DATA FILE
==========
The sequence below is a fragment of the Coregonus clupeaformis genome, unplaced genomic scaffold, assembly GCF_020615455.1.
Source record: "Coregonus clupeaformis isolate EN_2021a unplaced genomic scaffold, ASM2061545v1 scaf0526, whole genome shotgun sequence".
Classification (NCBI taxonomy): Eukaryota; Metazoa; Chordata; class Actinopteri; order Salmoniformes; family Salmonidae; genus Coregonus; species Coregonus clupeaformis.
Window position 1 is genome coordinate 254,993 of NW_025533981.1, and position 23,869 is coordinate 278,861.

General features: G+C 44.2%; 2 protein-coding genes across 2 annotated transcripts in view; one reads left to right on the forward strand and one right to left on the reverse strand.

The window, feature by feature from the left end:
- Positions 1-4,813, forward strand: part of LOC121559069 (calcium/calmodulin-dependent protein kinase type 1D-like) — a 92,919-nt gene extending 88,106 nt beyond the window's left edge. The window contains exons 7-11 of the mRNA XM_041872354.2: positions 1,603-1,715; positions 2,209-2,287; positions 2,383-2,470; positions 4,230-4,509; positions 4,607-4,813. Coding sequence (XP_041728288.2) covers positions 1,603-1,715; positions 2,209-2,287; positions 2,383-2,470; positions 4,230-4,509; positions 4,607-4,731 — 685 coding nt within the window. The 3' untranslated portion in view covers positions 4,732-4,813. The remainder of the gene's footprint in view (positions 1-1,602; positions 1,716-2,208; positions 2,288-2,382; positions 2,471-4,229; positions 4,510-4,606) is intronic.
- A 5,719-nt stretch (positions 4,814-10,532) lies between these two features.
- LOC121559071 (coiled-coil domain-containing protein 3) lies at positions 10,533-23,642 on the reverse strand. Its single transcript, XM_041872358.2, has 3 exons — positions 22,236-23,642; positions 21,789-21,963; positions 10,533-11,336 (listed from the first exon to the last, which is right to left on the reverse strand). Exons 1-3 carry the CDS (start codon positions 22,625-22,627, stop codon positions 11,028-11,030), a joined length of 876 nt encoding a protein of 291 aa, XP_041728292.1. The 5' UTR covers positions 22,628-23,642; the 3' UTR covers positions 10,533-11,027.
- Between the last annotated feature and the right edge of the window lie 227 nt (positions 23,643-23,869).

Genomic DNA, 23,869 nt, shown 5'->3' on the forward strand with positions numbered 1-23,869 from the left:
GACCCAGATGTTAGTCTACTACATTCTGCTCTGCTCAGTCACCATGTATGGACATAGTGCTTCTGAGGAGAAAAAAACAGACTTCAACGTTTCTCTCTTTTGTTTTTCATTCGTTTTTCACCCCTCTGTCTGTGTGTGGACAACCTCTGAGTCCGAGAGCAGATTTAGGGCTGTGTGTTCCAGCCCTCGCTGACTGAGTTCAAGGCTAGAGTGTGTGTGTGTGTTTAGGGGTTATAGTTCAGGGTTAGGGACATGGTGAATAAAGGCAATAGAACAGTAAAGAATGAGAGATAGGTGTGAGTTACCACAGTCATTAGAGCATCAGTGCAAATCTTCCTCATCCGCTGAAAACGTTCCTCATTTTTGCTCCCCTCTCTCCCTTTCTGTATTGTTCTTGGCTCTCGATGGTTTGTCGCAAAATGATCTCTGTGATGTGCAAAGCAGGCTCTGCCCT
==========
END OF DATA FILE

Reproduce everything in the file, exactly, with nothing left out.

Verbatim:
The sequence below is a fragment of the Coregonus clupeaformis genome, unplaced genomic scaffold, assembly GCF_020615455.1.
Source record: "Coregonus clupeaformis isolate EN_2021a unplaced genomic scaffold, ASM2061545v1 scaf0526, whole genome shotgun sequence".
Classification (NCBI taxonomy): Eukaryota; Metazoa; Chordata; class Actinopteri; order Salmoniformes; family Salmonidae; genus Coregonus; species Coregonus clupeaformis.
Window position 1 is genome coordinate 254,993 of NW_025533981.1, and position 23,869 is coordinate 278,861.

General features: G+C 44.2%; 2 protein-coding genes across 2 annotated transcripts in view; one reads left to right on the forward strand and one right to left on the reverse strand.

The window, feature by feature from the left end:
- Positions 1-4,813, forward strand: part of LOC121559069 (calcium/calmodulin-dependent protein kinase type 1D-like) — a 92,919-nt gene extending 88,106 nt beyond the window's left edge. The window contains exons 7-11 of the mRNA XM_041872354.2: positions 1,603-1,715; positions 2,209-2,287; positions 2,383-2,470; positions 4,230-4,509; positions 4,607-4,813. Coding sequence (XP_041728288.2) covers positions 1,603-1,715; positions 2,209-2,287; positions 2,383-2,470; positions 4,230-4,509; positions 4,607-4,731 — 685 coding nt within the window. The 3' untranslated portion in view covers positions 4,732-4,813. The remainder of the gene's footprint in view (positions 1-1,602; positions 1,716-2,208; positions 2,288-2,382; positions 2,471-4,229; positions 4,510-4,606) is intronic.
- A 5,719-nt stretch (positions 4,814-10,532) lies between these two features.
- LOC121559071 (coiled-coil domain-containing protein 3) lies at positions 10,533-23,642 on the reverse strand. Its single transcript, XM_041872358.2, has 3 exons — positions 22,236-23,642; positions 21,789-21,963; positions 10,533-11,336 (listed from the first exon to the last, which is right to left on the reverse strand). Exons 1-3 carry the CDS (start codon positions 22,625-22,627, stop codon positions 11,028-11,030), a joined length of 876 nt encoding a protein of 291 aa, XP_041728292.1. The 5' UTR covers positions 22,628-23,642; the 3' UTR covers positions 10,533-11,027.
- Between the last annotated feature and the right edge of the window lie 227 nt (positions 23,643-23,869).

Genomic DNA, 23,869 nt, shown 5'->3' on the forward strand with positions numbered 1-23,869 from the left:
GACCCAGATGTTAGTCTACTACATTCTGCTCTGCTCAGTCACCATGTATGGACATAGTGCTTCTGAGGAGAAAAAAACAGACTTCAACGTTTCTCTCTTTTGTTTTTCATTCGTTTTTCACCCCTCTGTCTGTGTGTGGACAACCTCTGAGTCCGAGAGCAGATTTAGGGCTGTGTGTTCCAGCCCTCGCTGACTGAGTTCAAGGCTAGAGTGTGTGTGTGTGTTTAGGGGTTATAGTTCAGGGTTAGGGACATGGTGAATAAAGGCAATAGAACAGTAAAGAATGAGAGATAGGTGTGAGTTACCACAGTCATTAGAGCATCAGTGCAAATCTTCCTCATCCGCTGAAAACGTTCCTCATTTTTGCTCCCCTCTCTCCCTTTCTGTATTGTTCTTGGCTCTCGATGGTTTGTCGCAAAATGATCTCTGTGATGTGCAAAGCAGGCTCTGCCCT